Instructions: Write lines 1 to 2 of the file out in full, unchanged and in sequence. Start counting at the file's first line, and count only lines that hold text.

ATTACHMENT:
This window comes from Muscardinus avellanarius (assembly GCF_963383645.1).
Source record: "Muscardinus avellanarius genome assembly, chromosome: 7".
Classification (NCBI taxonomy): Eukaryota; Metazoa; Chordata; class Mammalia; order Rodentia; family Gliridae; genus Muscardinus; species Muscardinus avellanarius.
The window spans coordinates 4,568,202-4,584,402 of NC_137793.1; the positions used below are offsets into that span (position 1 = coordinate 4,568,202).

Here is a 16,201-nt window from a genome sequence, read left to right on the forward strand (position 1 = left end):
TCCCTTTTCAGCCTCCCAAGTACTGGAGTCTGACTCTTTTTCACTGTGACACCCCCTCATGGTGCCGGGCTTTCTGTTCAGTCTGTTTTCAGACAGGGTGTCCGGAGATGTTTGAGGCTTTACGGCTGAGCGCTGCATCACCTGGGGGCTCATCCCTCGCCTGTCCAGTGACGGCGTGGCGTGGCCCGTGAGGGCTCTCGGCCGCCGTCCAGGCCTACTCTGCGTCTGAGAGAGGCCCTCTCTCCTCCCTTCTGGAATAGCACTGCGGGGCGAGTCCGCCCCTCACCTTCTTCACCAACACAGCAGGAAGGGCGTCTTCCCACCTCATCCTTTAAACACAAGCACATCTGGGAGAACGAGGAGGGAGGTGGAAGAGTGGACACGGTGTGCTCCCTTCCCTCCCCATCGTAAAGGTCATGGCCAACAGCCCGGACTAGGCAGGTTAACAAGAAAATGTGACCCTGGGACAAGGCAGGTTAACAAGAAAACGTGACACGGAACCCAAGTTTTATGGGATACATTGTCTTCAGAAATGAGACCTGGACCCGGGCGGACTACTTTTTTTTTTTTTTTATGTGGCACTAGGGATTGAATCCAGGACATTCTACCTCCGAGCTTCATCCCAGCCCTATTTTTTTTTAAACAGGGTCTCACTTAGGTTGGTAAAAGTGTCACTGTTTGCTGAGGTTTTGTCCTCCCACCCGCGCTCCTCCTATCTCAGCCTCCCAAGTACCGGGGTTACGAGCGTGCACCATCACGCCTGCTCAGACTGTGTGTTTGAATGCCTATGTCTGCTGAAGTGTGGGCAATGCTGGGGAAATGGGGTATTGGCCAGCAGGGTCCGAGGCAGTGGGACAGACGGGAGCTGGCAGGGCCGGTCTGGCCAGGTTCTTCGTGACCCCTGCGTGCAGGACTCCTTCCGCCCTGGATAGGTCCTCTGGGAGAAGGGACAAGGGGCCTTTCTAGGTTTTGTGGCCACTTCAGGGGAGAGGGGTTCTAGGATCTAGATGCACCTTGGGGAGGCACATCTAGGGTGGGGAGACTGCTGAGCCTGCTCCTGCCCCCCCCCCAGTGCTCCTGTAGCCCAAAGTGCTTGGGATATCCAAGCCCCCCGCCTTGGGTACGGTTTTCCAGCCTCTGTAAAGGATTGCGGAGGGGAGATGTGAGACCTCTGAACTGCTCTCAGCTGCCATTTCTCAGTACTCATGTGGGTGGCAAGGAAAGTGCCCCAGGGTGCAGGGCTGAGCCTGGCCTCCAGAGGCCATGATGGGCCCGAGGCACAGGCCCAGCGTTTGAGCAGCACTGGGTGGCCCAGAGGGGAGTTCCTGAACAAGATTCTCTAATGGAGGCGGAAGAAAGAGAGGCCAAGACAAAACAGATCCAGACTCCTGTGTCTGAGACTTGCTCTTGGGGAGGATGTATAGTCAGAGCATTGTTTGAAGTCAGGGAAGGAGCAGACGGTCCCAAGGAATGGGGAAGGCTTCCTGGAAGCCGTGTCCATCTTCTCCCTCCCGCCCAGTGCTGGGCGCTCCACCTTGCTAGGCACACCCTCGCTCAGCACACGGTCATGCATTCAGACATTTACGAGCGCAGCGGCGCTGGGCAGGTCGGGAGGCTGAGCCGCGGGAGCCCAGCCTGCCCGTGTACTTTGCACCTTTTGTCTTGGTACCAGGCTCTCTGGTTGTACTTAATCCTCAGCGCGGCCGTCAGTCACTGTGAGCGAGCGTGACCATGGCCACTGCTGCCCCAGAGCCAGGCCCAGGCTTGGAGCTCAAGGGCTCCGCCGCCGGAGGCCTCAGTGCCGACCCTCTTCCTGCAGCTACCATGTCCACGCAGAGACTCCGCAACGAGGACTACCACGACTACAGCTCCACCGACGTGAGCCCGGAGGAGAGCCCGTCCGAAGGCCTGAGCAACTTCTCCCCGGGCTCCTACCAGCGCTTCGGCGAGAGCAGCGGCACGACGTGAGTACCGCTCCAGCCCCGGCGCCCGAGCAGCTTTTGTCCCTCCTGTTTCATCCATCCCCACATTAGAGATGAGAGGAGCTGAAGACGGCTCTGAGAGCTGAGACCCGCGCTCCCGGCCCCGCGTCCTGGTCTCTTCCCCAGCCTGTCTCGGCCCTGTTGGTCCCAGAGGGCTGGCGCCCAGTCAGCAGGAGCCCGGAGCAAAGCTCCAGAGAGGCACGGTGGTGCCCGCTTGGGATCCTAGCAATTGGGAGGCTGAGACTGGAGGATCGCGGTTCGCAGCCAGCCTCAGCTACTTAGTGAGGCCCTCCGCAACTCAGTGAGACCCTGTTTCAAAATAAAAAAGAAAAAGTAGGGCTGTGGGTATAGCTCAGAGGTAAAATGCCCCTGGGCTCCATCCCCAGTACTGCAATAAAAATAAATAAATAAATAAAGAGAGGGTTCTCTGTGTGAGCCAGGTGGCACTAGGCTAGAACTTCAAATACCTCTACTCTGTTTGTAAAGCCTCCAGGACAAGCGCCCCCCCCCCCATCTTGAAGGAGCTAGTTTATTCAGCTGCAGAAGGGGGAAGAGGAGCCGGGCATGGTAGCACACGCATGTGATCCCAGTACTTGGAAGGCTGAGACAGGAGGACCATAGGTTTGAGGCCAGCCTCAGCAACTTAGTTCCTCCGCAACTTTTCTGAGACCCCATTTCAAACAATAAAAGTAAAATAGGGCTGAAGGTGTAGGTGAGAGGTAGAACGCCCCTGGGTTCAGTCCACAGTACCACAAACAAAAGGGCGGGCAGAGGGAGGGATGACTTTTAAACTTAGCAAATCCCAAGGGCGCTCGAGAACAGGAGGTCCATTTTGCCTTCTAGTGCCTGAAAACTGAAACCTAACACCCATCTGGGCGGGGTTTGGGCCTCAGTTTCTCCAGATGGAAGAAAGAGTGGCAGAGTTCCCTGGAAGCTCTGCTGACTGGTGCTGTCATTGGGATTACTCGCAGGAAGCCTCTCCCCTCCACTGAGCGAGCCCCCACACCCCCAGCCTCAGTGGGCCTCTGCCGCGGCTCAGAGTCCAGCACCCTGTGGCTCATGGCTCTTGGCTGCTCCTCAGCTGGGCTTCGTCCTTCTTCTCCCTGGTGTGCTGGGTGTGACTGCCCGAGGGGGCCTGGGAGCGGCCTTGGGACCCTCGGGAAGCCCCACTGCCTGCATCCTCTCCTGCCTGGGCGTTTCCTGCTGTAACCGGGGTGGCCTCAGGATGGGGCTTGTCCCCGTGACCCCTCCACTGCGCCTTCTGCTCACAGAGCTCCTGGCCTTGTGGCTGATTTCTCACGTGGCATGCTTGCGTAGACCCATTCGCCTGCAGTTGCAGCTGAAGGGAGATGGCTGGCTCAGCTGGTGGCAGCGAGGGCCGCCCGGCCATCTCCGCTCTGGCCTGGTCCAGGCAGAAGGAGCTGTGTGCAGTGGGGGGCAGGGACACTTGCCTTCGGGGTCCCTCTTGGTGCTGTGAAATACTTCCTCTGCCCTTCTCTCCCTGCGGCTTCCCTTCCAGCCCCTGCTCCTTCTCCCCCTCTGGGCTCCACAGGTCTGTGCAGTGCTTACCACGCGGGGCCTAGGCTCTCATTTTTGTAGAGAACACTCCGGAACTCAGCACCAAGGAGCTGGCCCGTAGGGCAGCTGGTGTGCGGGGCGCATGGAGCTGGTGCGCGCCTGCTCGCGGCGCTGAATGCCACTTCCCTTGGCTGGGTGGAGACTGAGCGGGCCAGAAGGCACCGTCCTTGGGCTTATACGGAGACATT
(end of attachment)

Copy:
This window comes from Muscardinus avellanarius (assembly GCF_963383645.1).
Source record: "Muscardinus avellanarius genome assembly, chromosome: 7".